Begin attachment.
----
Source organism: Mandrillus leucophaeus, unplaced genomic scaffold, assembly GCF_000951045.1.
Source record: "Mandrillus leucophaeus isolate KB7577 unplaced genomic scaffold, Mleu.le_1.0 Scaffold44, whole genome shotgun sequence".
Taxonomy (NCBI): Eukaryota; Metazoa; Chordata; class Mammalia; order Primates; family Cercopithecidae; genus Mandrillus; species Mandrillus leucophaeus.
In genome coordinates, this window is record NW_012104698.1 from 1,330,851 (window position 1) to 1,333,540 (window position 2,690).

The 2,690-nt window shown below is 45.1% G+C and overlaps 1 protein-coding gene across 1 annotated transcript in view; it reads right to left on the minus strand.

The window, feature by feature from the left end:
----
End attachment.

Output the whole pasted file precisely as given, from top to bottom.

Source organism: Mandrillus leucophaeus, unplaced genomic scaffold, assembly GCF_000951045.1.
Source record: "Mandrillus leucophaeus isolate KB7577 unplaced genomic scaffold, Mleu.le_1.0 Scaffold44, whole genome shotgun sequence".
Taxonomy (NCBI): Eukaryota; Metazoa; Chordata; class Mammalia; order Primates; family Cercopithecidae; genus Mandrillus; species Mandrillus leucophaeus.
In genome coordinates, this window is record NW_012104698.1 from 1,330,851 (window position 1) to 1,333,540 (window position 2,690).

The 2,690-nt window shown below is 45.1% G+C and overlaps 1 protein-coding gene across 1 annotated transcript in view; it reads right to left on the minus strand.

The window, feature by feature from the left end: